GOLabeler: Improving Sequence-based Large-scale Protein Function Prediction by Learning to Rank
Motivation: Gene Ontology (GO) has been widely used to annotate functions of proteins and understand their biological roles. Currently only <1% of more than 70 million proteins in UniProtKB have experimental GO annotations, implying the strong necessity of automated function prediction (AFP) of proteins, where AFP is a hard multi-label classification problem due to one protein with a diverse number of GO terms. Most of these proteins have only sequences as input information, indicating the importance of sequence-based AFP (SAFP: sequences are the only input). Furthermore, homology-based SAFP tools are competitive in AFP competitions, while they do not necessarily work well for so-called difficult proteins, which have <60% sequence identity to proteins with annotations already. Thus, the vital and challenging problem now is to develop a method for SAFP, particularly for difficult proteins. Methods: The key of this method is to extract not only homology information but also diverse, deep-rooted information/evidence from sequence inputs and integrate them into a predictor in an efficient and also effective manner. We propose GOLabeler, which integrates five component classifiers, trained from different features, including GO term frequency, sequence alignment, amino acid trigram, domains and motifs, and biophysical properties, etc., in the framework of learning to rank (LTR), a new paradigm of machine learning, especially powerful for multi-label classification. Results: The empirical results obtained by examining GOLabeler extensively and thoroughly by using large-scale datasets revealed numerous favorable aspects of GOLabeler, including significant performance advantage over state-of-the-art AFP methods.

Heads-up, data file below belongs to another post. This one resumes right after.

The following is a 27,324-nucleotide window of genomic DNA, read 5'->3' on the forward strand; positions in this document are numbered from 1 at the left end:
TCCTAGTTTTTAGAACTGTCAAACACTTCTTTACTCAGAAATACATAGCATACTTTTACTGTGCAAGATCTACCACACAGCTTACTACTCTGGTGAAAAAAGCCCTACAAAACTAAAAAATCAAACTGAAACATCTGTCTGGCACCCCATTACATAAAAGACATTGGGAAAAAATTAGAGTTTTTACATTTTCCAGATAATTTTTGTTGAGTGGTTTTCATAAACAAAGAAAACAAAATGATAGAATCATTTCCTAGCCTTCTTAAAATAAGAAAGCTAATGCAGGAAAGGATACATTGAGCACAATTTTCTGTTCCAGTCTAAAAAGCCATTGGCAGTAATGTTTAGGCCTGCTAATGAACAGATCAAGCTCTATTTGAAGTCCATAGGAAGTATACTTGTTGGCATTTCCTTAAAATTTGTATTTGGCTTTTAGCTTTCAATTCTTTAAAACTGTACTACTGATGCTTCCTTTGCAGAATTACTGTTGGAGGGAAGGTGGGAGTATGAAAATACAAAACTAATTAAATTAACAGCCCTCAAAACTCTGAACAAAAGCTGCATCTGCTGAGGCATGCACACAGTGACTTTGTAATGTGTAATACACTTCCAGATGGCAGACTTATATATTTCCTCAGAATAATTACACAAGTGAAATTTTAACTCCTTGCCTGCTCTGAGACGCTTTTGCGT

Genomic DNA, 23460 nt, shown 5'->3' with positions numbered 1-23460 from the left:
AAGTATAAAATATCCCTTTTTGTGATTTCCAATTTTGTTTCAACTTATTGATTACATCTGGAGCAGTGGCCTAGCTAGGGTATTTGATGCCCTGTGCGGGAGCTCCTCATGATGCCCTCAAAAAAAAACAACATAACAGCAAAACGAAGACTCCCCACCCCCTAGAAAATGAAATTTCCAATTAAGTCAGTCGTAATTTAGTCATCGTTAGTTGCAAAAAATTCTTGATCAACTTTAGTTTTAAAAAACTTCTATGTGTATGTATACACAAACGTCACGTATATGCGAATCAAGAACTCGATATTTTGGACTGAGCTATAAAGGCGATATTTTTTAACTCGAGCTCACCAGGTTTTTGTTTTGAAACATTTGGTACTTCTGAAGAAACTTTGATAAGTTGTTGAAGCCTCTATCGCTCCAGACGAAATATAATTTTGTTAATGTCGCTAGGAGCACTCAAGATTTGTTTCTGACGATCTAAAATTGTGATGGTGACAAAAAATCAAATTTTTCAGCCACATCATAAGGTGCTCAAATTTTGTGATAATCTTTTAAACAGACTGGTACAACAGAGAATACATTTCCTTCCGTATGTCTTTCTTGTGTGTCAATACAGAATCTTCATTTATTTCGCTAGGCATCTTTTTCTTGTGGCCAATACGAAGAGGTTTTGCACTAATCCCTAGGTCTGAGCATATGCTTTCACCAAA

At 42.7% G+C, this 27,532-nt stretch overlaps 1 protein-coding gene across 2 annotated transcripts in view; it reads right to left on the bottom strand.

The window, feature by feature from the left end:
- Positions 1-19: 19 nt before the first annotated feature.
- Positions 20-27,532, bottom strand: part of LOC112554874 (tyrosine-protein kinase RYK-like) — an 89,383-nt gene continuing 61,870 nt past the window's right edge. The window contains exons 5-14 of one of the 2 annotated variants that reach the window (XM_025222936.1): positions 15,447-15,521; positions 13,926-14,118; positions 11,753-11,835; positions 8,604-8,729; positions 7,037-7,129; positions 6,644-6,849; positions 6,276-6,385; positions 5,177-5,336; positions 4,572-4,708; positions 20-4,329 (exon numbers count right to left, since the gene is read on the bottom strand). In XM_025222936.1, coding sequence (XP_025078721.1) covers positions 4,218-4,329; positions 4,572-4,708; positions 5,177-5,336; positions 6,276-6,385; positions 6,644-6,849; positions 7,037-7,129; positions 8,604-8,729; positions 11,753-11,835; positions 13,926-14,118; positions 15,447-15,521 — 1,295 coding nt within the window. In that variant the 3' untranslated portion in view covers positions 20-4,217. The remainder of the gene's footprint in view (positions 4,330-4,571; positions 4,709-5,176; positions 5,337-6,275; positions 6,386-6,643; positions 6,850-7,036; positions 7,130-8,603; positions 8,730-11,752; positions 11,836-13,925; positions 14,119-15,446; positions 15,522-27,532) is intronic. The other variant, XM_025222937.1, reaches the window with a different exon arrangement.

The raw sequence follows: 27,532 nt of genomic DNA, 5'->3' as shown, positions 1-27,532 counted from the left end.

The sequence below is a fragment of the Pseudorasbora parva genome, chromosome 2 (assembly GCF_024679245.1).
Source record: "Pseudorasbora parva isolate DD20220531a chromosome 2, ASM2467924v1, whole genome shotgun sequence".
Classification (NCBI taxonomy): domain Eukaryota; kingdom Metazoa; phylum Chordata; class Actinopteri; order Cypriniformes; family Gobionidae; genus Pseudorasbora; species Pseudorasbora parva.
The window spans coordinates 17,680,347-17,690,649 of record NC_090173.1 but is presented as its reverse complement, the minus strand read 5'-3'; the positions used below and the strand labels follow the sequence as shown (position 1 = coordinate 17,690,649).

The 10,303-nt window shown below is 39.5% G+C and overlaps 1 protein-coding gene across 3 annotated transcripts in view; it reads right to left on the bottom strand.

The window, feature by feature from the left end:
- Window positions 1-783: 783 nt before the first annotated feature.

- Downloaded 971 times
- Download rankings, all-time:
- Site-wide: 21,873
- In bioinformatics: 2,591
- Year to date:
- Site-wide: 84,286
- Since beginning of last month:
- Site-wide: 99,722
Downloads over time
Distribution of downloads per paper, site-wide
- 27 Nov 2020: The website and API now include results pulled from medRxiv as well as bioRxiv.
- 18 Dec 2019: We're pleased to announce PanLingua, a new tool that enables you to search for machine-translated bioRxiv preprints using more than 100 different languages.
- 21 May 2019: PLOS Biology has published a community page about Rxivist.org and its design.
- 10 May 2019: The paper analyzing the Rxivist dataset has been published at eLife.
- 1 Mar 2019: We now have summary statistics about bioRxiv downloads and submissions.
- 8 Feb 2019: Data from Altmetric is now available on the Rxivist details page for every preprint. Look for the "donut" under the download metrics.
- 30 Jan 2019: preLights has featured the Rxivist preprint and written about our findings.
- 22 Jan 2019: Nature just published an article about Rxivist and our data.
- 13 Jan 2019: The Rxivist preprint is live!